I studied. I made flashcards. I read memoirs and newspaper articles. I interviewed retired loggers and millworkers in Klamath. Damnation Spring is fiction, but public concern about herbicides in the late 1970s was real. There were major stories in the New York Times and the Washington Post. I read Carol Van Strum's seminal non-fiction account, A Bitter Fog. Many of the details of herbicide poisoning, particularly the birth defects, are inspired by her book. In it, she tells the story of a schoolteacher named Bonnie Hill, who sent a letter to the EPA in 1978 signed by a group of women in heavily sprayed areas around Alsea, Oregon, documenting their miscarriages. Eventually, that letter led to the Alsea studies I and II, whose findings helped justify the 1979 emergency suspension of 2,4,5-T for forestry uses. In Damnation Spring, Enid and Eugene's youngest daughter, Alsea, is named in honor of this community.

One of your characters, Daniel, a former love interest of Colleen's, is a member of the Yurok tribe. Would you talk about the role the Yurok played and continue to play in the fight for clean water—and why you decided to include a Yurok character?

Daniel deserves his own novel. The so-called "Fish Wars" on the Klamath River and the Yurok people's hard-won Supreme Court victories to reaffirm the Yurok Reservation as "Indian Country" and to preserve their rights to their core natural resource, salmon, are stories of oppression, heroism, and resilience that deserve their own novels. There are Yurok writers with strong personal connections to the river and fishing who are writing about this. I realized early on that those stories were too big and important to fit inside the novel I felt I needed to write, and they also weren't mine to tell. At the same time, in real life, the anti-herbicide movement in the area was led largely by Yurok and Karuk people and I wanted to honor that legacy. Today, the Yurok Tribe is working to get more water in the Klamath to avoid another fish kill like in 2002, when tens of thousands of salmon died on the river. They're working to bring down dams and negotiating with agricultural interests upriver — because the Tribe's culture and their survival as a people depends on that river and its salmon. Amy Cordalis is the remarkable general counsel at Yurok leading that effort. On my website I have a page called "true stories" where you can watch a short video of her taking you up the river, explaining that work.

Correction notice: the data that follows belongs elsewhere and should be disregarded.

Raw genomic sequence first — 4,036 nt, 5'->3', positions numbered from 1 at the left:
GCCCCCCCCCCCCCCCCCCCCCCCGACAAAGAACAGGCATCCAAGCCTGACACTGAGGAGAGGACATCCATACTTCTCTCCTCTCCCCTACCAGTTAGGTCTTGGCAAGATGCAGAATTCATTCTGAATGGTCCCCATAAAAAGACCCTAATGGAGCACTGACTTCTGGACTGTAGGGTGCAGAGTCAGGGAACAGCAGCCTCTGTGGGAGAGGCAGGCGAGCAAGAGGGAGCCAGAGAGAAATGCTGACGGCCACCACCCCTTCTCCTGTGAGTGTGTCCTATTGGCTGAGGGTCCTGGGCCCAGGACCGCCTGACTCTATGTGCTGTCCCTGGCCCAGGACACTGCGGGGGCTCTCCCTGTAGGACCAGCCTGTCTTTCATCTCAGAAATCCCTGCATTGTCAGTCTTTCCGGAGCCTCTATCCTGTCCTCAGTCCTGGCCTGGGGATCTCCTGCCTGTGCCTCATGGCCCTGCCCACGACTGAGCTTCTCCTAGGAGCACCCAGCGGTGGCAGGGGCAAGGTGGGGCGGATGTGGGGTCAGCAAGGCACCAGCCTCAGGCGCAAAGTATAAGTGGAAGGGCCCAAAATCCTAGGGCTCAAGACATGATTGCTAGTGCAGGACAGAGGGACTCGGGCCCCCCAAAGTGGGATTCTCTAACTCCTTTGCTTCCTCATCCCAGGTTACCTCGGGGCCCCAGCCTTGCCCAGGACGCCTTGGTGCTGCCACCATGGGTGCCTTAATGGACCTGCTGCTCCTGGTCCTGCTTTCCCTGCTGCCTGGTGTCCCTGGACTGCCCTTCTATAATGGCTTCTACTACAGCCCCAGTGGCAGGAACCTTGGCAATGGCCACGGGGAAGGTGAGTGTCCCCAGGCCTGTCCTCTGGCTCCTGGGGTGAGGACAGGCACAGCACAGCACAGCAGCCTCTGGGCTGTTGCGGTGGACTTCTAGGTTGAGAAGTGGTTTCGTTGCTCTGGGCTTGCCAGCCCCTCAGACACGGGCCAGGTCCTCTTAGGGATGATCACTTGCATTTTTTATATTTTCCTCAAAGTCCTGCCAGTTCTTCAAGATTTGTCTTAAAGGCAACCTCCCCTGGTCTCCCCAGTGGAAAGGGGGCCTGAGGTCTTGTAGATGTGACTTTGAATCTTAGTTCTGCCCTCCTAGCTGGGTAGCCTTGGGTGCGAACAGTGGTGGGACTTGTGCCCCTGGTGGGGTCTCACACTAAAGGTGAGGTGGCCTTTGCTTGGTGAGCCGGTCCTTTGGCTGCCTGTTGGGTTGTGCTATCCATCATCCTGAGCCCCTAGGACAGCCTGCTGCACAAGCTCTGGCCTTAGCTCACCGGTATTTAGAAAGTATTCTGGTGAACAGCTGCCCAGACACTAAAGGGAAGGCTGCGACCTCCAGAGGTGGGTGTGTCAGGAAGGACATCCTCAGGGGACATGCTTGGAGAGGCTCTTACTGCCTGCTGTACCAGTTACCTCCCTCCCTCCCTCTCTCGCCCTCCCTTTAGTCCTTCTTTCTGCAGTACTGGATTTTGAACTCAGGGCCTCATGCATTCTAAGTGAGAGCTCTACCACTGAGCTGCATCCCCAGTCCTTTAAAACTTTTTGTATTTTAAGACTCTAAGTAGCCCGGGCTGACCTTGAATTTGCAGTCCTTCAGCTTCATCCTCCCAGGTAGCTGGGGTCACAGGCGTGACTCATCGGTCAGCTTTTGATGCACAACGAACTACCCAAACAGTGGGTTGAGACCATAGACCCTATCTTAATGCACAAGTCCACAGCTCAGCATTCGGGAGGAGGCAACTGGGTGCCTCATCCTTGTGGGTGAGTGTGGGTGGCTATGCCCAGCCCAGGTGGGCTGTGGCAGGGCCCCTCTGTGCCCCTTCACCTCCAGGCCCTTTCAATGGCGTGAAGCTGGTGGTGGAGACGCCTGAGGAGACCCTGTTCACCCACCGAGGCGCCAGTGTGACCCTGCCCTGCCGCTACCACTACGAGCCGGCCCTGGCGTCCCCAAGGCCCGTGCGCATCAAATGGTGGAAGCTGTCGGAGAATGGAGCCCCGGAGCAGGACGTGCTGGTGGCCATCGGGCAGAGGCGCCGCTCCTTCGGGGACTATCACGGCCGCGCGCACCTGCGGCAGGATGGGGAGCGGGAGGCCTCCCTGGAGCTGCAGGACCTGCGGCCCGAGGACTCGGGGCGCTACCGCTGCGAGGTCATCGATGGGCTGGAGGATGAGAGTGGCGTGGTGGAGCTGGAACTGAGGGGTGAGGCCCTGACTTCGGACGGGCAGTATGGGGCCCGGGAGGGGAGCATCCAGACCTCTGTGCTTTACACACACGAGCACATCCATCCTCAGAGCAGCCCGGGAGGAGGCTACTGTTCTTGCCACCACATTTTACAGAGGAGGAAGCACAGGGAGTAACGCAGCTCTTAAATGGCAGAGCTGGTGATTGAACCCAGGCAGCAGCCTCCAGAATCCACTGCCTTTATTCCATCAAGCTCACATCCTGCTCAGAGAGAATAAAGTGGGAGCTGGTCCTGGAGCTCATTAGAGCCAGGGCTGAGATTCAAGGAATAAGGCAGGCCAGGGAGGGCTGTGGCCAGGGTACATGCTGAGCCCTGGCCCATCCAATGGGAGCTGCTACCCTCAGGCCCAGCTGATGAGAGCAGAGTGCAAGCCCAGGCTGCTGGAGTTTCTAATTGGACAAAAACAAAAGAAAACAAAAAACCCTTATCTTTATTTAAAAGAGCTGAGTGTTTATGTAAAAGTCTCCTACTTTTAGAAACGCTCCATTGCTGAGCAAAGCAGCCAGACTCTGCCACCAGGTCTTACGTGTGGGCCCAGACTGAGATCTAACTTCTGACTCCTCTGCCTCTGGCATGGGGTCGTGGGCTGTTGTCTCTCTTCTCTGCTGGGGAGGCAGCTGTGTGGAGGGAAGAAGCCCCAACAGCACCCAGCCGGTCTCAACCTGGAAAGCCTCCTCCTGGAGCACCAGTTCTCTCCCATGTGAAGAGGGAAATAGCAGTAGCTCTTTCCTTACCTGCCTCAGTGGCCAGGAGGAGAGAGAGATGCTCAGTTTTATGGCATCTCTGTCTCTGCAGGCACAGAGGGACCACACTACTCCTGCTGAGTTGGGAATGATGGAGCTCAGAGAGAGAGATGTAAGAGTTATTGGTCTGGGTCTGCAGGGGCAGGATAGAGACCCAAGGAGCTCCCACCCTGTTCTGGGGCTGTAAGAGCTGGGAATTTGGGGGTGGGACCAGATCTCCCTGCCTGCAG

Damnation Spring is set in a small Pacific Northwest town. Why was it important to set the novel in a small community instead of a larger city?

Small towns like Klamath can be so tight-nit — people rely on each other, they look out for each other. But small towns have long memories and can be hard places to make a living. I think they can also be hard places to go against the grain, as Colleen finds out. The flip side of the security, the hermetic closeness Rich and Colleen feel living there, is isolation. They're right up against the edge — literally of the continent, but also economically, and moving is almost unthinkable. There are dozens of towns like Klamath across the Pacific Northwest, where the timber industry was the economic engine, and, as it declined, people have had to figure out another way to make it, or leave. And when your house and your livelihood and your whole way of life is in a place, the idea of uprooting yourself means losing everything.

The tension that runs through the novel has many parallels to contentious issues dividing U.S. communities and even families today (politics, fracking, other energy issues, etc.). Please share your observations on parallels you're seeing today.

I've felt the tension in my own family over how much industry should be regulated and how to balance economic and environmental priorities. I think we have a tendency as a society, and especially within the environmental movement, to blame workers as if they're somehow complicit in the destruction wrought by their industry and thus responsible for any suffering it brings them — as if anyone signs up for contaminated drinking water or cancer, just to be able to support their family. I just don't think that's looking at the full picture. Where you're born, who you're born to, and what your family does determines a lot about the choices you see in front of you. And I think we need to acknowledge that we're all part of the market, even if we're not the ones cutting the trees or spraying the herbicides. I live in a house made of wood. I've written a book that's printed on paper — it will be printed on 100% recycled paper, processed without chlorine components, but only because Scribner was willing to walk the walk and pay more for a commodity so that it can be sourced responsibly. I think it's important to remember that, at the end of the day, working people are producing the lumber and the toilet paper we all use; they're feeding their families and they're often among the first to pay the piper when it comes to their health and safety.